Iran's president says any resolution of the Syrian conflict must focus on the need for a strong government in Damascus, and not only on the fate of President Bashar al-Assad.
It is "not a question of a person, it is a question of security and stability", Iranian President Hassan Rouhani said an interview with French media though he did not mention Assad by name.
"We must all make efforts to eradicate terrorism in Syria and ensure that peace and stability return," he said in the interview, also broadcast on Europe 1 radio.
As for who should run the country, "it is all in the hands of the Syrians. It is for them to decide who is their leader," said Rouhani on Wednesday (local time).
Rouhani's comments come ahead of a new round of international talks on Syria in Vienna on Saturday.
The talks will bring together around 20 countries and international bodies to try to agree on a roadmap for peace that would include a ceasefire between Assad's forces and some opposition groups.
"What country has managed to fight terrorism without a strong state to fight terrorism," said Rouhani.
"We must first of all, in Syria, eradicate terrorism. It is the first priority... We must create security to that the people can come home."
Meanwhile, Western officials dismissed a Russian plan for political reform, with Britain's UN envoy saying it would not be a focal point of the meeting.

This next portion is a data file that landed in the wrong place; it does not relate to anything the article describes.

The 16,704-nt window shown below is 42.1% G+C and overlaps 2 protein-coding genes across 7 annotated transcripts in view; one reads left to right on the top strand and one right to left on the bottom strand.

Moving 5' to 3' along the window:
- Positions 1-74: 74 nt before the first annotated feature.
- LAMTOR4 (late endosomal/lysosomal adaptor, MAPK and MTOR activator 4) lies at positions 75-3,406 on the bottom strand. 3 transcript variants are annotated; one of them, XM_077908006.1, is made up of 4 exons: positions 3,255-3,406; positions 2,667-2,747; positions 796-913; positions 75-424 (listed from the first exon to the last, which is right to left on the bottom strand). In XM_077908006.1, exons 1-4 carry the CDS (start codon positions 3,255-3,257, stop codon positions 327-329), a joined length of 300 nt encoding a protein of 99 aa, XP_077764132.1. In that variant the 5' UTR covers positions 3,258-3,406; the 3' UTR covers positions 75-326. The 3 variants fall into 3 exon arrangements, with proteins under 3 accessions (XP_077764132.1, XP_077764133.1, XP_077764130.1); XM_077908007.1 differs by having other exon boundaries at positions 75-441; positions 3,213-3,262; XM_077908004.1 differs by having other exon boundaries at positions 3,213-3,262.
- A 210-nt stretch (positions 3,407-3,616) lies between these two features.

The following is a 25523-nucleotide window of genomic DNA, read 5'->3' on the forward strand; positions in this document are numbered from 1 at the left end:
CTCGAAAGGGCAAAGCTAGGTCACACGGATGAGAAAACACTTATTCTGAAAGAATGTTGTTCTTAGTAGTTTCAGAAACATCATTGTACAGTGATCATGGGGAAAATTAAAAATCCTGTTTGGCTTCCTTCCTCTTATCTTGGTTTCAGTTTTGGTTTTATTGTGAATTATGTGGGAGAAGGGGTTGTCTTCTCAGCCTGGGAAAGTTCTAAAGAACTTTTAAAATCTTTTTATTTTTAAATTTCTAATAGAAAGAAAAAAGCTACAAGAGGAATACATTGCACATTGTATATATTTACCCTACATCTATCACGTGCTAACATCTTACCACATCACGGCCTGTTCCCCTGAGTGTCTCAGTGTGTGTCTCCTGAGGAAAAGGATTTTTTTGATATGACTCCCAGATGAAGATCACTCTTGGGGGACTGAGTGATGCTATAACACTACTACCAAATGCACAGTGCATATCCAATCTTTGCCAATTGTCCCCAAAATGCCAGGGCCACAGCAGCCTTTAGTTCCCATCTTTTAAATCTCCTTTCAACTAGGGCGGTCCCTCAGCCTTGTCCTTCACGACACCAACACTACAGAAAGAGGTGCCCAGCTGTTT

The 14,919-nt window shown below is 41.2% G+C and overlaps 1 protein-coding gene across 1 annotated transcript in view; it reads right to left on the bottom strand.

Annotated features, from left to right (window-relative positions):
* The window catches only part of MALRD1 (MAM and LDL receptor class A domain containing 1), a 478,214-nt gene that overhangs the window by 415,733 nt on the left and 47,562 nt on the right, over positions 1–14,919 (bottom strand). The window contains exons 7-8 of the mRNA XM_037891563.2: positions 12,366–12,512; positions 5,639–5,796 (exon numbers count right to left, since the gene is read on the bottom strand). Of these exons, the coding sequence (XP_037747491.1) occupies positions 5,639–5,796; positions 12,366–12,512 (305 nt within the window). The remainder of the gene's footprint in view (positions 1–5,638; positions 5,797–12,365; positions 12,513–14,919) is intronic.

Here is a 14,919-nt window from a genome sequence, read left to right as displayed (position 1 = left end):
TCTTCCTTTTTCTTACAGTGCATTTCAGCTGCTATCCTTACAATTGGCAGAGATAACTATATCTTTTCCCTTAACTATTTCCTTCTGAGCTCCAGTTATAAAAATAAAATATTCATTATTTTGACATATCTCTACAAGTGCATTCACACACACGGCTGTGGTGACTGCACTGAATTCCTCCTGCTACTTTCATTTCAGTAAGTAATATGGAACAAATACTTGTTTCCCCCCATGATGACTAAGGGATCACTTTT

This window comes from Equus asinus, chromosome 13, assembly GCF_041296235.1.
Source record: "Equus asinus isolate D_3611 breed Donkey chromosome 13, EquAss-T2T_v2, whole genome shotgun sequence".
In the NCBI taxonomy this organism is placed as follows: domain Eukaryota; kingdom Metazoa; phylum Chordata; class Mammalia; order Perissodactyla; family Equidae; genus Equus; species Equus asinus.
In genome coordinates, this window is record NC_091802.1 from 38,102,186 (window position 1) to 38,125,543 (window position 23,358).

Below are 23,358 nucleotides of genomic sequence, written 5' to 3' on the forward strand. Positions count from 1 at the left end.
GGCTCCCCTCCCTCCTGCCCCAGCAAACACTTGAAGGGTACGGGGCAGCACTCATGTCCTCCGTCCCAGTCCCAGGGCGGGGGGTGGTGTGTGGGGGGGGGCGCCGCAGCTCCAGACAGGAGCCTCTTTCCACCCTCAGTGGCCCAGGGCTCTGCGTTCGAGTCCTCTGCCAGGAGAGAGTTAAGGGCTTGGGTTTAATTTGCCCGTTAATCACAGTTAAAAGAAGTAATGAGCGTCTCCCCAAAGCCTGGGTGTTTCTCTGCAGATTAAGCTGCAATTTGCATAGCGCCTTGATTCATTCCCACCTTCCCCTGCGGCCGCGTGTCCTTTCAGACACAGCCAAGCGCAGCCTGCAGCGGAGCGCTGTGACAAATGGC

A Western source in Beirut told AFP the talks would aim for broad international agreement on opposition representatives to discuss a political transition with Assad's regime.
"Each country will be able to submit names which will then have to be reduced to between 20 and 25 people to be divided into two commissions, one on political reforms and the other on security," the source said.
"But everything won't be decided on Saturday; it will take time for everyone to come together," the source said.
A European diplomat posted in Beirut said an international preparatory commission is to start work from Thursday on pulling together the opposition lists as well as on which rebel groups in Syria are to be classified as "terrorist" organisations.
The distinction has been a source of contention between Assad supporters, such as Russia and Iran, and opposition backers in the West and the Arab world.
Russia has submitted a 38-person list, including three former heads of the exiled opposition National Coalition and its current president, Khaled al-Khoja, according to the Western source.
Two representatives of Syria's regime-tolerated domestic opposition and two Muslim Brotherhood members also figure on the Russian list, the source said.
Saudi Arabia had put forward 20 names and Egypt 10, the source said.
A member of the National Coalition criticised the process as serving regional interests over those of the Syrian people.
"Each state wants to send its representatives in the name of the Syrian opposition," said Samir Nachar.
"It's regrettable that the choice does not represent the interests of the Syrian people, and this process will not lead to a settlement of the Syrian crisis," he said.
Neither representatives of the regime nor opposition are expected to attend at this stage of the dialogue.